Early-onset Alzheimer’s disease, also known as “Young-onset” Alzheimer’s disease is a rare form of dementia that affects people under the age of 65. This form of Alzheimer’s is estimated to affect approximately 200,000 individuals in the United States.
Like Alzheimer’s disease that strikes individuals at later in life, it is still unknown what causes Early-Onset Alzheimer’s disease in the majority of cases. There is one rare exception, families who have a history of early-onset Alzheimer’s, can pass a genetically transferrable gene mutation to their children. Mutations found in the APP, PSEN 1 or PSEN 2 genes, if inherited will cause Early-Onset Familial Alzheimer’s (EOFA). However, this genetic link is extremely rare and only found in a small portion of all Alzheimer’s cases. Being tested for the gene is each individual’s choice, but unless there is a clear history of Alzheimer’s before the age of 65 in multiple members of your family it is unlikely to answer any questions.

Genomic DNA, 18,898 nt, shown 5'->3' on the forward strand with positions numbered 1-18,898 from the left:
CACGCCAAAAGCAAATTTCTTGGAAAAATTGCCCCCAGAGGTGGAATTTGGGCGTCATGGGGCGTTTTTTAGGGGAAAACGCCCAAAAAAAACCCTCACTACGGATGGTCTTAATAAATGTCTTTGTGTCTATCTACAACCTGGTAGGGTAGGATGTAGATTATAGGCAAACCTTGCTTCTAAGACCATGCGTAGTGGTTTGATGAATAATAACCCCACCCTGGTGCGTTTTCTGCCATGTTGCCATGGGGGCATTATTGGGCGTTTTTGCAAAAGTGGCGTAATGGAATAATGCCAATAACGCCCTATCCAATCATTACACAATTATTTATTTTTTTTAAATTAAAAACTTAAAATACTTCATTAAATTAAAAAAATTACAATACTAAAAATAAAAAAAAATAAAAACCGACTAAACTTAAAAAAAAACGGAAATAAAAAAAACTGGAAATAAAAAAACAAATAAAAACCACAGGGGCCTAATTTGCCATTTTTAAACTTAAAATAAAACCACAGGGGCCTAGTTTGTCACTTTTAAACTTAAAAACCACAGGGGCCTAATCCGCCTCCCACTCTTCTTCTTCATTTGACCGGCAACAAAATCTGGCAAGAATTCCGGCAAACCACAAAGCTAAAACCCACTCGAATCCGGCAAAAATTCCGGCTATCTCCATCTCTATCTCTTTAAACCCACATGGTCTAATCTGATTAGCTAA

If you are experiencing changes outside of “normal aging” it is important to speak with a medical professional or start with a consultation at Alzheimer’s Resource of Alaska. Early signs may be subtle and include a loss of memory, language or spatial orientation. For people who have been diagnosed with Mild Cognitive Impairment (MCI) it is important to monitor cognitive functions to ensure there has not been a progression.
Importance of an Early Diagnosis:
Early diagnosis is essential. There are a number of conditions that can cause the same symptoms as Alzheimer’s disease but are treatable. If Alzheimer’s disease is the diagnosis, it is important to know what resources are available and to be aware of what to expect as the disease progresses. Many people continue living an active life long after a diagnosis. Start with Alzheimer’s Resource of Alaska and find out what programs, services and information are available to you and your family. Click here to learn more about free memory screenings under Education.